Secret garden created in Charles Avenue

A secret garden is being created in Charles Avenue in memory of a former resident.

Saturday, 27th May 2017, 12:17 pm
Updated Friday, 8th June 2018, 3:29 am
Tracy Watkins, who set up Charles Avenue Resident Engagement, front left, with the team of volunteers. Picture: Kate Shemilt ks170914-1

The Charles Avenue Resident Engagement (CARE) group has been working hard to clear an area that had become a dumping ground.

The plan is to turn it into a garden with raised flower beds, a herb patch, flower pots and a nature corner.

Included are features personal to Matt Vergo, who died at home on March 14 this year, at the age of 28.

Digging out the soil and debris in preparation for the memorial garden ks170914-2

He had only just found out his girlfriend Samantha Thomson, 24, was pregnant but had been able to see the baby’s heartbeat at an early scan, which had been given due to a bout of food poisoning.

Samantha said no cause of death had been found and it was likely to be finalised as sudden adult death syndrome.

“He didn’t drink or smoke or do drugs,” she said.

“They have done tests and come up with nothing. Adult cot death doesn’t give you a valid reason.

“Matt enjoyed gardening and people will be able to come to the garden to think.”

Matt was a vibrant member of CARE and will be remembered through the garden, with purple features to represent his favourite colour and red and white to represent his football team, Manchester United.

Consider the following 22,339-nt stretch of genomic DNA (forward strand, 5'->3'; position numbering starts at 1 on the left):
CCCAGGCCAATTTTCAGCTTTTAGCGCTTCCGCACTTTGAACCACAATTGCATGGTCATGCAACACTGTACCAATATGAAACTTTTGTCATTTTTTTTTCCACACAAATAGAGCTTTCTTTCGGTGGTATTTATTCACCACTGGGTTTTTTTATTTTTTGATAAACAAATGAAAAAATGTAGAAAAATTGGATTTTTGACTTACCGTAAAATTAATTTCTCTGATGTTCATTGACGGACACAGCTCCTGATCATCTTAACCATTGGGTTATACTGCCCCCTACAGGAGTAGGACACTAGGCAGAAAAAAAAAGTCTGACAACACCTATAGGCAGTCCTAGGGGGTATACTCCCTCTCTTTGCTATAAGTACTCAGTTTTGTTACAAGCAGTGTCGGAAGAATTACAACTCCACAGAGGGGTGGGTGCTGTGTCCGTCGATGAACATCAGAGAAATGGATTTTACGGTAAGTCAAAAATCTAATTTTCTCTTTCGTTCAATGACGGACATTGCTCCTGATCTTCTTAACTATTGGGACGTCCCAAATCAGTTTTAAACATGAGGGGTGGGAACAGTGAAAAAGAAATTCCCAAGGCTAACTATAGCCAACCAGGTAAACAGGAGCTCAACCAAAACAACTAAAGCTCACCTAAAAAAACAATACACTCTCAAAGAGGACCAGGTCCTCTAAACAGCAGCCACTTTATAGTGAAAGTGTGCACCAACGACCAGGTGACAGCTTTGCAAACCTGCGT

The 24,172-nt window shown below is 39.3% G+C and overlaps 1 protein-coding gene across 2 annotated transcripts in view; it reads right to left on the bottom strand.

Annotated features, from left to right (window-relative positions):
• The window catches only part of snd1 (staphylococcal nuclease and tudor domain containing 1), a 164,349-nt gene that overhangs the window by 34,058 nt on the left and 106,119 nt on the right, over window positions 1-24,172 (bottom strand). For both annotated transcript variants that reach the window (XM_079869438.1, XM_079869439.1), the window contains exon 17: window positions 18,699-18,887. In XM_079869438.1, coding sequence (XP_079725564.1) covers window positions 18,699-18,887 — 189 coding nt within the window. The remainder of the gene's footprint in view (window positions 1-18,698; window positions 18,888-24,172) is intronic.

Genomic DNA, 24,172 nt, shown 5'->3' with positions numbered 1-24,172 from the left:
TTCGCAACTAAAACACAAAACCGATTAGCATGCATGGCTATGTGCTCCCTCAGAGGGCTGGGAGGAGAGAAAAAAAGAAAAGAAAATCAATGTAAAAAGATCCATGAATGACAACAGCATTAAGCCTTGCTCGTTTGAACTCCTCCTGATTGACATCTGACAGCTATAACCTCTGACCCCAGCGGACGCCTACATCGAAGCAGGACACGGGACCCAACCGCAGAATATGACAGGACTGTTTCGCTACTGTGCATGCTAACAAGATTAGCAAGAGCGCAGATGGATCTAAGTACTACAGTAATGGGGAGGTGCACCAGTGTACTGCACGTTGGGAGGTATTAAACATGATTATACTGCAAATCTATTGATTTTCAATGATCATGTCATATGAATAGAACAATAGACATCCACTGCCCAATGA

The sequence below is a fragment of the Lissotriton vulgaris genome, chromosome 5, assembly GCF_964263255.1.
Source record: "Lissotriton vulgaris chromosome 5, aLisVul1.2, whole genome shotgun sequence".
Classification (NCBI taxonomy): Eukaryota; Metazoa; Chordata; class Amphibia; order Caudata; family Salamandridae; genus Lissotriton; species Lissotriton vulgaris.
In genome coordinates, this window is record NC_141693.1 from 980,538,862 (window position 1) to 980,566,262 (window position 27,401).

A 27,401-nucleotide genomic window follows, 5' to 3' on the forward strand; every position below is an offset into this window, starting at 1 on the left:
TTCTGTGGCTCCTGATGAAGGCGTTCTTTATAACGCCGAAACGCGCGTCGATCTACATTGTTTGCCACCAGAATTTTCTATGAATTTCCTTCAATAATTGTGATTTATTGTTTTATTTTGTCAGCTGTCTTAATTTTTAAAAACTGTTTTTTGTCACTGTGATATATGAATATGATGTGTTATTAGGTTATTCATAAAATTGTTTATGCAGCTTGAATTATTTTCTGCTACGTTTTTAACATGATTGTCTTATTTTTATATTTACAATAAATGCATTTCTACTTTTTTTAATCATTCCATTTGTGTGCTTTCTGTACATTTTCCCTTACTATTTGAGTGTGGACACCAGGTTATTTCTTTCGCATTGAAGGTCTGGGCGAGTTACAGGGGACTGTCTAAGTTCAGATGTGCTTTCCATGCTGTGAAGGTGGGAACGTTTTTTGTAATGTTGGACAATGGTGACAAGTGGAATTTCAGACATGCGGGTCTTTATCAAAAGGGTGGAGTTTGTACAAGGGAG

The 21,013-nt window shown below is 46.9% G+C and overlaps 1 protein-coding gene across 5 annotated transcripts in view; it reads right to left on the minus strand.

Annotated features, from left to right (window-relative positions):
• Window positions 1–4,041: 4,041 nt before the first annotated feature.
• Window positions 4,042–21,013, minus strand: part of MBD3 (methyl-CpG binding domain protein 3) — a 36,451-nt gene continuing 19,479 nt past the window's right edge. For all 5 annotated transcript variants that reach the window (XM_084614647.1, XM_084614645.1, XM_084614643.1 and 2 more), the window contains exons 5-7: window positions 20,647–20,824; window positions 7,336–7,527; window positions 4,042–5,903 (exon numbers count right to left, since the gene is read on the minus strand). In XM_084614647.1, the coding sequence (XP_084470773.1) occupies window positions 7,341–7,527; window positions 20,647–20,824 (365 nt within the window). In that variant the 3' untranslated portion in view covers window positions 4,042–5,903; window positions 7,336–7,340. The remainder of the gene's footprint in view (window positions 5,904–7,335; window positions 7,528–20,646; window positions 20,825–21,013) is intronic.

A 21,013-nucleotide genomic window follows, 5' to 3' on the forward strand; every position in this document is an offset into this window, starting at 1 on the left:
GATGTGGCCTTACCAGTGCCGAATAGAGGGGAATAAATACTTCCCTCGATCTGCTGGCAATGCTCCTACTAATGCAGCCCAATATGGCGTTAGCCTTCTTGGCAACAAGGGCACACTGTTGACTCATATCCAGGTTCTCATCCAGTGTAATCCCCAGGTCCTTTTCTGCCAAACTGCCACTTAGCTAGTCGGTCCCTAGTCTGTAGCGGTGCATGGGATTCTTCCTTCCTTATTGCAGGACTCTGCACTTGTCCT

Tracy Watkins, who set up CARE two years ago, said: “Matt was on the committee and our CARE members are very important to us so we wanted to do this for him.

“It is also to get the community together to stop people dumping stuff, discourage drug use and protect those that back on to the garden.”

The area was originally a play park, with access from four directions along fenced pathways. CARE, working with Affinity Sutton and West Sussex County Council, wants to close off three of those paths, so there is only one access, to help with security.

Tracy said: “The play equipment became damaged over the years then it was taken down because two new ones were put in.

“It literally became a dumping ground, full of sofas and broken toys.

“We decided to make it one of CARE’s projects and get the community together. We thought we would turn it into a garden and make a good thing out of a wasted bit of ground.”

Representatives from the housing association and councils worked with residents on Friday to clear debris, including thick mud and rocks, from the area.

Tracy hopes to involve The Aldingbourne Trust in the planting and The Apuldram Centre in the upkeep of the garden, since some of the members live on the estate.

CARE is also working closely with the community warden from Chichester District Council to improve the area, with regular monthly meetings to discuss progress.

Tracy, who has lived in Charles Avenue for 12 years, said: “We are sick and tired of the bad reputation we have had over the years. Since we started the group, things have improved and people are starting to engage.

“We are trying to make little improvements everywhere and by seeing we are achieving what we have planned and said we would do, it makes a big difference.”

The second CARE fun day is planned for July 29. Visit the CARE Facebook page for more information.